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Don't forget your legacy when you do your estate planning

When you and your attorney are crafting your estate plan, you're obviously focused on where you want your assets to go after you die -- to family members, non-profit organizations and other beneficiaries. You also need to make important decisions about how to help your heirs avoid probate and what executors to choose for various aspects of your estate.

However, even people who take great care in their estate planning often forget to ask themselves one very important question: What kind of legacy do I want to pass on to my loved ones?

A legacy isn't defined just by what organizations you leave money to. It includes your values, beliefs and what you've learned over the years. These non-financial assets may mean more to your family than any property or money you leave them.

Some people remain close to their children and grandchildren and discuss these things regularly. However, too many people end up thousands of miles away from their offspring and grow apart over the years. Many people know even less about their grandparents beyond the people they remember only as senior citizens and a few photos of them in their youth.

Leaving a written legacy document for your children and future generations doesn't have to involve penning a memoir. It can be as simple as a letter that talks about what you learned from your parents and other mentors that shaped your life and beliefs and what values you hope your heirs will carry on.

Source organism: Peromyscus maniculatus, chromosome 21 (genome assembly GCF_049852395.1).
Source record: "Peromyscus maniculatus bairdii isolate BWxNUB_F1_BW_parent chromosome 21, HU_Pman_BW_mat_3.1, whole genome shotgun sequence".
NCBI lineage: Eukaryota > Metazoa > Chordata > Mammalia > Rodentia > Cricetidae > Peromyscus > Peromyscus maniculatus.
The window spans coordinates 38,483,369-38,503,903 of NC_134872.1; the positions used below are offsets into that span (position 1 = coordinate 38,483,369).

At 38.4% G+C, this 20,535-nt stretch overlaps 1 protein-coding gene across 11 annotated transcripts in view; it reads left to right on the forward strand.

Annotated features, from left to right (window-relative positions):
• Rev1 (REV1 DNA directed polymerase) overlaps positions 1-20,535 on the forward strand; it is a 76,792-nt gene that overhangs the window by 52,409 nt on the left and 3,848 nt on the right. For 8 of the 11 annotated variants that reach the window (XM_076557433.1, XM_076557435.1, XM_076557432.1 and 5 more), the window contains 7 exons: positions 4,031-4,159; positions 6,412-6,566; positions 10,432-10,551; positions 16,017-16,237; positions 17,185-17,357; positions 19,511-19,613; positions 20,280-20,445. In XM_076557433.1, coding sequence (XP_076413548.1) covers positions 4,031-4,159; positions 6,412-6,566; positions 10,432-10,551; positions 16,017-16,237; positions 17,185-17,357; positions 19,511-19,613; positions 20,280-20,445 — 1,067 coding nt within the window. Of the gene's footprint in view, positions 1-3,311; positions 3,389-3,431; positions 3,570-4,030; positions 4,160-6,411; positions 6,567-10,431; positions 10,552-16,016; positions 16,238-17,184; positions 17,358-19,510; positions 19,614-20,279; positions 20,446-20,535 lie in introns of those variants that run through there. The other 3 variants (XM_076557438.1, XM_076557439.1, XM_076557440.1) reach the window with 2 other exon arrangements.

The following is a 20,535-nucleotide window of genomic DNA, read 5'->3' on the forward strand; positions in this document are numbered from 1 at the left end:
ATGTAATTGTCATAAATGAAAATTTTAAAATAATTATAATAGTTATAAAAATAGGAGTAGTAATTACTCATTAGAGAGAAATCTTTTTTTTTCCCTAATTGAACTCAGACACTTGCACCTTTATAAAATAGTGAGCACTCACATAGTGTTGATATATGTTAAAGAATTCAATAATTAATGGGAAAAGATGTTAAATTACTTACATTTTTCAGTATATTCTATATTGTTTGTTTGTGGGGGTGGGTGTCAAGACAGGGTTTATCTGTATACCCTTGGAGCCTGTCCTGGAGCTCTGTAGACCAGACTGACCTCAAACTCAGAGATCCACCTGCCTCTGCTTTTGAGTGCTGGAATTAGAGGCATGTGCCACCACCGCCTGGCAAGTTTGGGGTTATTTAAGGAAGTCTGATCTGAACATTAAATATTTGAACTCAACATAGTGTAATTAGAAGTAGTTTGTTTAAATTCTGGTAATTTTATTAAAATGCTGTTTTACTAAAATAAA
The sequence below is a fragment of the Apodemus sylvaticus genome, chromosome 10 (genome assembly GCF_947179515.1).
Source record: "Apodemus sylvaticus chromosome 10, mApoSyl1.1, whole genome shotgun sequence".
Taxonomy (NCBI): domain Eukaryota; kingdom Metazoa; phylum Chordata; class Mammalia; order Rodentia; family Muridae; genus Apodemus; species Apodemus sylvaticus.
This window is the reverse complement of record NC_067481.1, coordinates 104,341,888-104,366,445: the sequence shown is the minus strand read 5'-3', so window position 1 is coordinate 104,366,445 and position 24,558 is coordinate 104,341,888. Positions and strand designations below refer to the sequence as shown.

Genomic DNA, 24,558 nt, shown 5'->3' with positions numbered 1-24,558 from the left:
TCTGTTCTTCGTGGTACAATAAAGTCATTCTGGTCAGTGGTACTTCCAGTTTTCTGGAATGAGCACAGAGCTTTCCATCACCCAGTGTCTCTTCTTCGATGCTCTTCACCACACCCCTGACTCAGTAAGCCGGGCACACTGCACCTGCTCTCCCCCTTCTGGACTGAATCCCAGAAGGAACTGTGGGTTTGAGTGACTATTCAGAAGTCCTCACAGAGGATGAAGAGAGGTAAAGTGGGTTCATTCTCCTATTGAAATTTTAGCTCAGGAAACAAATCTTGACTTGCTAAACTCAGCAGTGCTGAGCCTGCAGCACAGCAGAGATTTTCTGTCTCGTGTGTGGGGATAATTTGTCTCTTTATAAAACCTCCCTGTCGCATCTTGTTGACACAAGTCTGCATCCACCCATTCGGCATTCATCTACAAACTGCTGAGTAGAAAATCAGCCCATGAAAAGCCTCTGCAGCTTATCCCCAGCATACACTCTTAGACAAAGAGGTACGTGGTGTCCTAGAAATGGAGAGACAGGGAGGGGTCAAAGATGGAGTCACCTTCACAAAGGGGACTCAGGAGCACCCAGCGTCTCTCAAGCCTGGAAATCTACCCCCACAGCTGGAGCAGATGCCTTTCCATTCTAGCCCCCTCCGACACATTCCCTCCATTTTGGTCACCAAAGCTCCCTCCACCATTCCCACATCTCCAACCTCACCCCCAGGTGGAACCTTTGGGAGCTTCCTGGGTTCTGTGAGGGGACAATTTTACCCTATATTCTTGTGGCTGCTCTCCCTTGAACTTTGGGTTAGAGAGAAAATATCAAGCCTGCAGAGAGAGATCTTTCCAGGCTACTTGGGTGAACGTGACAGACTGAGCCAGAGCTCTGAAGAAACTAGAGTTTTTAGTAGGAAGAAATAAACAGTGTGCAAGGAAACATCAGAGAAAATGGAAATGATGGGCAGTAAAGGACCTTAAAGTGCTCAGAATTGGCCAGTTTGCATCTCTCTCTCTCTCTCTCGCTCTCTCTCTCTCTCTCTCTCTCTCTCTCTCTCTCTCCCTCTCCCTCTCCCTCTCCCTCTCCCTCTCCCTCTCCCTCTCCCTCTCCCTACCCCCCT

Studies have shown that young people who know about their heritage have greater self-esteem, better coping skills and more empathy. Why have celebrities flocked to shows like "Finding Your Roots" and "Who Do You Think You Are?" No matter how successful you are, there's a need to know where you came from.

Beyond a written or spoken document, people often leave artwork that's been significant to them, books they've found inspiring and record albums they've treasured. It's one thing to simply bequeath those to your heirs. It's another to explain why they were important in your life and why you hope future generations will have an appreciation for them.

If you're not sure where to start on the legacy portion of your estate, there are plenty of resources online. Your California family law attorney can likely provide some guidance as well.

Source: Kiplinger, "Does Your Estate Plan Have a Gaping Hole?," Laura A. Roser, accessed Dec. 06, 2017

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